“Aren’t … we?” Aurora was lost for words. The truth was, through all the hard work and sacrifices that they had made to reach their goal, it never once occurred to her to wonder what CR1515 thought of them – she had assumed that he would assist the moment he was needed, because he always had before.

“I have grown tired of humanity. Save yourselves.” He turned to walk away, but Aurora jumped forward and caught hold of his back, pressing herself against him as she begged,

“Please. Please. We’ve done everything we can, but that mecha is … a lot of people will die if you don’t do something right now!”

“No,” came his harsh reply.

“I swear that I’ll do anything you ask, if only you’ll kill that thing!”

“You swear?” CR1515’s metal hands pressed down over her wrists, holding her in place with her arms around him.

“I swear!”

“I want what your species takes for granted.” He thrust Aurora’s arms away from him and once again turned to face her. “I want to touch, and to love.”

She stood, numbed by the words, unable to stop the thought, He’s a robot, from repeating itself over and over in her mind. CR1515 possessed the likeness of a human, but he was undoubtedly made of hard metal. How could he touch?

“Will you be mine?” he asked.

“But …” Aurora’s voice faded.

“Those are my terms. If you won’t accept, then begone.”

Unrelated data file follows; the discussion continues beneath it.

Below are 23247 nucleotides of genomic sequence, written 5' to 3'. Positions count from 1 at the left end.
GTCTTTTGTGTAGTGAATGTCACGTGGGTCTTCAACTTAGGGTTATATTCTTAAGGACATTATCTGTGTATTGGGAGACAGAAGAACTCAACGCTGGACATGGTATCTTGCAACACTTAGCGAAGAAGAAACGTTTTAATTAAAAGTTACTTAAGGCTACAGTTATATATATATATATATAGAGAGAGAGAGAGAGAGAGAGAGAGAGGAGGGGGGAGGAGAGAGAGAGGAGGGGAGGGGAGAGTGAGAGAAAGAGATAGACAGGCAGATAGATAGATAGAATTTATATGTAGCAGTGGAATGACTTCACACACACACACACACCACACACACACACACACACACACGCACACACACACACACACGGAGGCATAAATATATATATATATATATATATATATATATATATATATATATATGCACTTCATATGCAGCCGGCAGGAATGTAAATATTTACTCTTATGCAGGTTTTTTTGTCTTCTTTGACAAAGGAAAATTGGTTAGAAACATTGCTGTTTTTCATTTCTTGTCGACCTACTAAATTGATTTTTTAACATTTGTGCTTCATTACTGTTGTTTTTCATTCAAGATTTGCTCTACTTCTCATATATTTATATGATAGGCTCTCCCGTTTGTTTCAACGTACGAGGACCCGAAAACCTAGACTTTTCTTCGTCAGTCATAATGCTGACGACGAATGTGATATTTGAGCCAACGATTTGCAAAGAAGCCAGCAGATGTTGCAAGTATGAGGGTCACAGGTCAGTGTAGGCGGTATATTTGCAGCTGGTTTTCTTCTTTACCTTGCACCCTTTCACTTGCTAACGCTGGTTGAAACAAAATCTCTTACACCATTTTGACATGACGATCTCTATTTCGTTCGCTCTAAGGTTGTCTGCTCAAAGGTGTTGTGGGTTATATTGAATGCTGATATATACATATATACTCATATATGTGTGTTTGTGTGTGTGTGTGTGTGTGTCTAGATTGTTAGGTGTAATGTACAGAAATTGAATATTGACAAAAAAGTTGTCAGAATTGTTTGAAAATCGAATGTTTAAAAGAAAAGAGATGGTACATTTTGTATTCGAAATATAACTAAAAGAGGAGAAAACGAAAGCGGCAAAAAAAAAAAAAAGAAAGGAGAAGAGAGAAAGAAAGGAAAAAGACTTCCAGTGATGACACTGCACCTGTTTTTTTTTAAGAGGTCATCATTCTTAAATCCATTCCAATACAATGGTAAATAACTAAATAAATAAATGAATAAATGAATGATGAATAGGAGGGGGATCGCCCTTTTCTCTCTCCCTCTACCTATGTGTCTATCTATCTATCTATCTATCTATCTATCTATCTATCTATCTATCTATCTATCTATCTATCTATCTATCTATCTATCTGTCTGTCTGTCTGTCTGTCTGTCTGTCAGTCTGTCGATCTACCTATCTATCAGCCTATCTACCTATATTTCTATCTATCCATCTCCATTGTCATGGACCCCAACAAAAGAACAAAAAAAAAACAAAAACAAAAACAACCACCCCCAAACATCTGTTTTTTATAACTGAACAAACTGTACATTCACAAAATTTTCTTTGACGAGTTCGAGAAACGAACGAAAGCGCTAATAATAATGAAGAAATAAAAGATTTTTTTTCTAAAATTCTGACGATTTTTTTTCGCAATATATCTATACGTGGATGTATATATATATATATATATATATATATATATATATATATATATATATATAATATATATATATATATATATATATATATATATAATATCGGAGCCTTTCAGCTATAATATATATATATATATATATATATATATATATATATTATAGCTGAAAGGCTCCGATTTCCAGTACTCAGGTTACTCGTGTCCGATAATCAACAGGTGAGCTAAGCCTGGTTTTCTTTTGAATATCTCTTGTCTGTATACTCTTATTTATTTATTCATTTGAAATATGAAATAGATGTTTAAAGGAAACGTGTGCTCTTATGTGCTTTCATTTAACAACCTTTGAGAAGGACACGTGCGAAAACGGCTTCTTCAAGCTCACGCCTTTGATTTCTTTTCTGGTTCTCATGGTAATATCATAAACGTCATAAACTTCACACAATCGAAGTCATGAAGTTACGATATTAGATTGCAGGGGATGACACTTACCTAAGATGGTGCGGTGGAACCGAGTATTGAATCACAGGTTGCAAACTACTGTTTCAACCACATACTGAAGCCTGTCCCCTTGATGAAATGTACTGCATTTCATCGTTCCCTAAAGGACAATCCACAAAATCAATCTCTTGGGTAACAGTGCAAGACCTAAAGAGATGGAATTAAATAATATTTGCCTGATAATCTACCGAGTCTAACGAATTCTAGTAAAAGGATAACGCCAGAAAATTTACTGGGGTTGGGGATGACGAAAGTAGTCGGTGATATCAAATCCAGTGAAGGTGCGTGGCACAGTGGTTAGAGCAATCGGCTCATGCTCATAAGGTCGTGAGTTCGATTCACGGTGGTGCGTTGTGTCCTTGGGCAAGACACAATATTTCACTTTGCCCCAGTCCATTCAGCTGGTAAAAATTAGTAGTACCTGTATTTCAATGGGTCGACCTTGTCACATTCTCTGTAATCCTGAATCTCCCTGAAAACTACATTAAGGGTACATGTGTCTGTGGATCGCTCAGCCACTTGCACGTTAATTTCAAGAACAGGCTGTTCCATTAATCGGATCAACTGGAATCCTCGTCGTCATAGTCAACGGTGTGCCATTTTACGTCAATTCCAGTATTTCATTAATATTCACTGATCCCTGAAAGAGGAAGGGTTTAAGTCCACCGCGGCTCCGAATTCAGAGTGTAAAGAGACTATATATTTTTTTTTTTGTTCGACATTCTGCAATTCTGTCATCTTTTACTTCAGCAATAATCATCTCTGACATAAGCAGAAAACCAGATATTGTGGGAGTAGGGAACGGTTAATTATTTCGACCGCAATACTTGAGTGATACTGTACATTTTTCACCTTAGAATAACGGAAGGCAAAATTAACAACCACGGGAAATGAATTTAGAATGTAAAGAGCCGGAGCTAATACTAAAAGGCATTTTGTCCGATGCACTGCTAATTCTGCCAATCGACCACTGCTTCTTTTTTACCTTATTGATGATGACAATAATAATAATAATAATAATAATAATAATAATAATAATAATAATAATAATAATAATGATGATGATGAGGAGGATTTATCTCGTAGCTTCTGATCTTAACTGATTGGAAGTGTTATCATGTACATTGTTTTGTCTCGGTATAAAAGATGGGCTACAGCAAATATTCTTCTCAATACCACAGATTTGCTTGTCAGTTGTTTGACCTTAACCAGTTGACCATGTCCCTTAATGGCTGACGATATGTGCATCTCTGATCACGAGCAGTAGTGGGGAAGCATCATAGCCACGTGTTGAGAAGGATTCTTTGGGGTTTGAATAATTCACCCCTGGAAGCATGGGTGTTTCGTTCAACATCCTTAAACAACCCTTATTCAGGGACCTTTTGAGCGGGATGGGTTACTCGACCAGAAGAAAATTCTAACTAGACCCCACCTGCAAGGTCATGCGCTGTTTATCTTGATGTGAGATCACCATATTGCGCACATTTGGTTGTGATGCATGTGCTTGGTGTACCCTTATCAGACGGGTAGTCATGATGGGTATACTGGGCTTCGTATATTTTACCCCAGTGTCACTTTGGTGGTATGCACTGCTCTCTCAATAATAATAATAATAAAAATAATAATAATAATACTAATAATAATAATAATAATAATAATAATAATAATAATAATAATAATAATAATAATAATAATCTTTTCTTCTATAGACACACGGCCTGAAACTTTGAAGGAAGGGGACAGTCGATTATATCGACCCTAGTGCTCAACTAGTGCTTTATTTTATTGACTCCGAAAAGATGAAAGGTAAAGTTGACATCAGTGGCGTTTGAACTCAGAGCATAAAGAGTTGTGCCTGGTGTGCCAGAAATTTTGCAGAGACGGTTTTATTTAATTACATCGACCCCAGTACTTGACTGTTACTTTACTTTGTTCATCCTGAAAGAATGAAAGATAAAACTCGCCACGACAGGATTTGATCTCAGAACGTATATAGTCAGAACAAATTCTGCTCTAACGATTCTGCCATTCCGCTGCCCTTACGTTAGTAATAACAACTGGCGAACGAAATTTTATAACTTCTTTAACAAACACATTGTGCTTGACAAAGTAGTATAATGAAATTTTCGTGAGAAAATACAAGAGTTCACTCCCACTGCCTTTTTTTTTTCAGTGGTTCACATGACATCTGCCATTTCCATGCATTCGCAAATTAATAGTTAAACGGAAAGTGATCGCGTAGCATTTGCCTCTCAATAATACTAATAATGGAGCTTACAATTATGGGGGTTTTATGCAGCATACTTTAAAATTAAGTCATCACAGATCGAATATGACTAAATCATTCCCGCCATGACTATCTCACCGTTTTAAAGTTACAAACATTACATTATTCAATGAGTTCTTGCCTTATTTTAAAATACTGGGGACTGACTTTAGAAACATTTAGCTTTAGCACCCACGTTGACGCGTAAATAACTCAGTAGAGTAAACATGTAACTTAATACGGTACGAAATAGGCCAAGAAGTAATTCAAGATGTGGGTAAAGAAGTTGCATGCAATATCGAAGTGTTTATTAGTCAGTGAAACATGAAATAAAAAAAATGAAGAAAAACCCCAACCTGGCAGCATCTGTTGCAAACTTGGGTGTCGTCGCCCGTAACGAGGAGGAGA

“…Yes.” Her lower lip trembled, and she wondered if she should try to take back the word despite having said it.

About Writing, The Scion Suit

Hartmann

We’ve finally hit December.

This year has been very draining for a number of reasons. I don’t even want to get into them, because of the overwhelming, “Ugh, just get everything over with already,” feeling that comes with them.

So, along the lines of Things That I’ve Been Thinking About….

Mandatory Exposition: I wrote The Scion Suit in 2019 as a response to a Reddit writing prompt, and it ended up becoming mildly popular, etc. This year, I’ve been working on an expanded version of it.

Given the circumstances of when I originally wrote the story, MSG Hartmann’s character ended up being regretfully underused. I wrote some other thoughts about that. With rewriting and expanding The Scion Suit, I’ve had a lot more time to further develop his character.

At some point during the last several months, I decided that Hartmann coped with the stress of military life through womanizing (specifically PUA), and it’s had a rather interesting effect on his overall characterization.

In 2019, I wrote, “Brooding, he hung around to watch Carol work on his beloved Suit, and his heart stung with jealousy when he saw how tenderly she touched the metal. When she opened it up to wipe down the leather interior, he couldn’t stand it anymore; it was worse than walking in on a spouse in the thralls of another lover.”

But, this new course in characterization has resulted in a fundamental shift.

Instead of feeling possessive ownership over the Suit, Hartmann instead sees himself as The Other, who has no choice but to return the Suit to its loving spouse (Carol) after every excursion. He uses the Suit, but he knows that he doesn’t belong to it — which adds an element of pain to his actions and motivations (and all that jazz).

His development and redemption now involves learning to see himself as a person worthy of an actual relationship and future goals, instead of simply being a military puppet with zero long-term prospects.

But he still has to give up the Suit in the end … because of the aliens… >.<